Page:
Resources for understanding the Catholic Church’s teaching on the Holy Eucharist

By Clare Walker

Holy Trinity In-House Writer

The PEW Research Foundation just released a shocking study: nearly 7 out of 10 Catholics in the United States believe that the bread and wine of Holy Communion are symbols of Jesus Christ.

Hello? Is this thing on? Did you hear that?

The ancient and unchanging teaching of the Roman Catholic Church is that during Mass the bread and wine undergo a process called transubstantiation and become, really and truly, the Body, Blood, Soul and Divinity of Our Lord Jesus Christ. The Church has always taught that the Sacred Host and the Consecrated Wine are not symbolic, yet almost 69% of American Catholics get it wrong.

How is it possible that such a huge majority of self-identified Catholics either reject or misunderstand this teaching?

To be fair, the survey includes Catholics of every stripe, including people who still self-identify as Catholics even though they seldom or never attend Mass. Of these, 87% believe the consecrated species are symbols of Christ. In other words, the vast majority of Catholics who think the Eucharist is merely symbolic aren’t really part of the Church anymore.

But what of Catholics who faithfully attend Mass at least every week? Surely, close to 100% correctly understand and believe what the Church actually teaches?

Nope. Only 63% of weekly Mass-goers believe that the Eucharist is the Body & Blood of our Lord. 37% either don’t know the truth about the Eucharist or they reject it. That is not a majority but it’s still a large percentage.

The causes and the remedies for this discouraging situation are obviously beyond the scope of this brief article, but if you’re a regular attendee at Sunday Mass and you’re unsure about the Eucharist, here are some helpful resources.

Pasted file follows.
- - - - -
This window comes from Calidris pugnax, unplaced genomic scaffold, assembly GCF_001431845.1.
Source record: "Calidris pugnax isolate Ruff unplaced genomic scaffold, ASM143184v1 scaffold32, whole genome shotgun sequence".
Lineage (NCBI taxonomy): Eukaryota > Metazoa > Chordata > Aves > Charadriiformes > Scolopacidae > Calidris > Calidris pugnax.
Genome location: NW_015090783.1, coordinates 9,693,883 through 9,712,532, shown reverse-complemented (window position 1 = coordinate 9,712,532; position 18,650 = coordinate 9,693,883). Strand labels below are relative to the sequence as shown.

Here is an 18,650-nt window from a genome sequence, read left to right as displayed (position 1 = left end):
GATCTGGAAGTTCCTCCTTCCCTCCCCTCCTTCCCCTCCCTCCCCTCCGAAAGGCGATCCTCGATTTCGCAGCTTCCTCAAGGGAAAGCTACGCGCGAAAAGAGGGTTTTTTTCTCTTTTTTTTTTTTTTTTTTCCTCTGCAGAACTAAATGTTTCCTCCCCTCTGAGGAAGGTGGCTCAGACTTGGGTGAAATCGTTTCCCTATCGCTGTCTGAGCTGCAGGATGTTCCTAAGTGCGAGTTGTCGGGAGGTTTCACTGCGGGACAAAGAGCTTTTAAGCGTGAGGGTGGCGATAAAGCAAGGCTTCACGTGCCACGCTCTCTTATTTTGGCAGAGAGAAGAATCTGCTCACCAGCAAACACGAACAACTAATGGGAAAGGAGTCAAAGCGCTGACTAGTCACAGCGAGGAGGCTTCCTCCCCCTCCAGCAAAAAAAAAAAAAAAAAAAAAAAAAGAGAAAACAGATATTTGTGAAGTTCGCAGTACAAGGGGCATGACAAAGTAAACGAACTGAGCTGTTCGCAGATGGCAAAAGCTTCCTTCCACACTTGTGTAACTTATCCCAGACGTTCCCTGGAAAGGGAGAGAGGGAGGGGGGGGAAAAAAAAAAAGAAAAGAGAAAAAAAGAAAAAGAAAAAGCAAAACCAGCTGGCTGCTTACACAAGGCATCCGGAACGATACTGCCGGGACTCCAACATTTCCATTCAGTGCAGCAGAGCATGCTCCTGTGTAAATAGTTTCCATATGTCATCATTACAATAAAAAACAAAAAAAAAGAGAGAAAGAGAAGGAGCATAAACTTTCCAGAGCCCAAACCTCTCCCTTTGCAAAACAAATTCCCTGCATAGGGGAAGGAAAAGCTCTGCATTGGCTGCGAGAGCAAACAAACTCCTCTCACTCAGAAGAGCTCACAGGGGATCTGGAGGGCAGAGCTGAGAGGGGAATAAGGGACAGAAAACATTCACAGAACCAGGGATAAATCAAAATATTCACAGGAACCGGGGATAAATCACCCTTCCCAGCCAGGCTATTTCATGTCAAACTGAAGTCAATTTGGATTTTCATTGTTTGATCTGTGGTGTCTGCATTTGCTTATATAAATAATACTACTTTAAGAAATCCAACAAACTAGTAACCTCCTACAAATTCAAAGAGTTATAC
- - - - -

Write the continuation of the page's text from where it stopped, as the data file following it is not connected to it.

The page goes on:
Jesus and the Jewish Roots of the Eucharist by Brant Pitre. The author is a Catholic scholar and university professor who specializes in the Jewish origins of Christian belief and practice. He explains that there is no way the first century Christians, who had grown up steeped in Jewish culture and tradition, would have misunderstood Jesus’s phrase, “This is my body” to be merely symbolic.

The Basic Book of the Eucharist by Fr. Lawrence Lovasik. Fr. Lovasik is most known for his spiritual classic The Hidden Power of Kindness, but this book will help you become more devoted to Our Lord in the Eucharist. The book is currently ON SALE at Sophia Institute Press (

Catholic and Christian: An Explanation of Commonly Misunderstood Catholic Beliefs by Alan Schreck (St. Anthony Messenger Press) Dr. Schreck is a professor at Franciscan University of Steubenville. This book covers many doctrines of the Church and includes an excellent section demonstrating that from its very beginning, the Church taught that Jesus is truly present in the Eucharist.

Audio & Video

This summer Fr. Jay Scott Newman, pastor of St. Mary’s Catholic Church in Greenville, South Carolina, presented an excellent homily on the Real Presence in which he unpacked how the consecrated bread and wine can still look and taste like ordinary bread and wine, yet really be the Lord Jesus Christ under the appearance of bread and wine. Go to the parish’s archive of homily recordings and scroll down to Corpus Christi:

Bishop Robert Barron, as usual, is very good on this topic. His YouTube channel can be found under “Bishop Robert Barron” or “Word on Fire.” I recommend his video “Bishop Barron on the Real Presence of Christ in the Eucharist.” His reaction to the latest PEW survey is also worth watching. (“Bishop Barron on Catholics Misunderstanding the Eucharist”)

To read the entire PEW article, go to the PEW Research Center’s website and search for this article: “Just one-third of U.S. Catholics agree with their church that Eucharist is body, blood of Christ.”



Jesus and the Jewish Roots of the Eucharist

The Basic Book of the Eucharist by Fr. Lawrence Lovasik

Catholic and Christian: An Explanation of Commonly Misunderstood Catholic Beliefs by Alan Schreck

The PEW Research Center article:

St. Mary’s Catholic Church in Greenville, South Carolina

“Bishop Barron on the Real Presence of Christ in the Eucharist”

“Bishop Barron on Catholics Misunderstanding the Eucharist”

About the Author

Clare T. Walker, a Holy Trinity Parishioner since 2003, writes for the National Catholic Register ( She is also an independent fiction author. Here are some handy links to her website and her books:

Clare T. Walker

author of The Keys of Death - a veterinary medical thriller
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author of Startling Figures - 3 stories of the paranormal
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